In theory, Hamilton was correct. In practice, he was WRONG! In the 220 or so years since then, Congress has constantly engaged in activities shifting power further and further away from the people and from the states and into the coffers of the federal government. An overreaching Congress, helped by an activist judiciary and the misinterpretation of essential measures like the Necessary and Proper Clause, has permitted for a power grab of epic proportions. One by one, the Fourteenth Amendment has incorporated provisions of the Bill of Rights against the states. Overzealous legislation such as the No Child Left Behind Act has handcuffed the states from pursuing measures that work best for each environment, each in competition with one another to establish what works best and what does not. Time and time again, the federal power grab has overshadowed the need for a state-by-state free-market approach to government.
In his 1988 State of the Union address, President Ronald Reagan addressed this need when he stated that, “some years ago, the federal government declared war on poverty, and poverty won.” He suggested that Washington exhibit “a little humility” and extolled the benefits of a federalist system of strong states and limited federal government. “There are a thousand sparks of genius in 50 states and a thousand communities around the nation,” he told the country. “It is time to nurture them and see which ones can catch fire and become guiding lights.”
It didn’t work. Since that speech, Congress has somehow managed to find, within Article 1, Section 8 of our Constitution, enumerated powers which permit the establishment of a nationwide 1.6-gallon-per-flush toilet standard, allow for the regulation of sugar used by private ketchup manufacturers, set the legal limit on a driver’s blood alcohol level, and provide for the reconstruction of private homes following hurricanes and other natural disasters. Now, Congress is getting involved in the U.S. automotive industry, placing mandates and standards on American auto companies which only two vehicles, hybrid or standard, currently on the road can meet–buy yourself a hybrid Prius or Civic now, people–and, according to GM Vice Chairman Bob Lutz, would add approximately $6000 to the price of every new vehicle. And GM and Ford have a difficult time competing now…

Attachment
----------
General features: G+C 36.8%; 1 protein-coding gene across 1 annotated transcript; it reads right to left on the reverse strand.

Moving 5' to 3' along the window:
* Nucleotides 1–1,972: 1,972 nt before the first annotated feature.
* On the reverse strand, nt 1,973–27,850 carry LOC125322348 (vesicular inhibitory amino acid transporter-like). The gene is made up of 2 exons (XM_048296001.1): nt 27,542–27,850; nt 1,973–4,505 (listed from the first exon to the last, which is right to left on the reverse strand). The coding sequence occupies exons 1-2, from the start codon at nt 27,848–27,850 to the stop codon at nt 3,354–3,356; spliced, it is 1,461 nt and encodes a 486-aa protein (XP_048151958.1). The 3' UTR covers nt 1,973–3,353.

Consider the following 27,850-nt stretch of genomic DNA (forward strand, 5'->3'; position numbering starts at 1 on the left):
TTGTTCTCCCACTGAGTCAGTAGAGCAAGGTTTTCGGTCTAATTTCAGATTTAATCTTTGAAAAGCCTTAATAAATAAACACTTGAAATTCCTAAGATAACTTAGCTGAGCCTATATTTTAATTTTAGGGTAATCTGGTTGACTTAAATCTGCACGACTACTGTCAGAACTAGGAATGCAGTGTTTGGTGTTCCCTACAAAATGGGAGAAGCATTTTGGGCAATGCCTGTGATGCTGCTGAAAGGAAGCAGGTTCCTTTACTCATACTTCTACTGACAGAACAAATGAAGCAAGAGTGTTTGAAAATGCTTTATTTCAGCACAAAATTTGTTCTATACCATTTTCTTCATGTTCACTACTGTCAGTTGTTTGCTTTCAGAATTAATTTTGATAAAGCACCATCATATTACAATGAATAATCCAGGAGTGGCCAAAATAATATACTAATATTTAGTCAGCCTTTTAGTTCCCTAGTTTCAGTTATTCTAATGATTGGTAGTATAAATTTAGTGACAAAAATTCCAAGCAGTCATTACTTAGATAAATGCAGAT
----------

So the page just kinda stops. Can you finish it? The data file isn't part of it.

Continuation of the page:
So much for the Tenth Amendment. So much for state’s rights. So much for private industry and the free market. We need far less government involvement in our daily lives, in our nation’s businesses. Some people, like Fred Thompson, understand that. Others, like former Arkansas governor and current presidential candidate Mike Huckabee, would still like to see us continue down the road of the “Nanny State,” adopting nationwide smoking bans, nationwide health and food standards, and so on and so forth. Forget the Democrats — they’d like to give us so-called free universal health care, which would cost us approximately 25 to 30 percent in tax hikes. They’d wipe our asses if we paid for the toilet paper.
We need less government involvement, not more. The federal government needs to get out of our sports, our vehicles, our board rooms, and our bedrooms. The federal government needs to abandon this movement toward being a [futile] panacea and revert to doing what it was designed to do — listen to the people and govern on their behalf.
I love baseball. Because I could not afford season tickets, I worked as a beer man during the Philadelphia Phillies’ first season in their new ballpark. Great exercise, great tips, and I could pretty much choose my seat anywhere in the park and watch the game from the seventh inning on.
College football, however, is part of my soul. Auburn football in particular. I was in a foul mood for more than a month back in late 2004 and early 2005, from when the bowl selections were made until well after Oklahoma got destroyed in the championship game and we stayed undefeated. Still, as much as I love football, as frustrated as I am about the BCS, I love my country exponentially more, and it makes me downright angry that a lawmaker–no less a Republican, who should have his eyes on the proverbial economic ball–not only brings up an unnecessary expansion of government power, but does so at a time when all of the energy on the political right should be spent steeling ourselves to the policies being rammed down America’s throat and preparing ourselves for the elections in 2010, 2012 and beyond.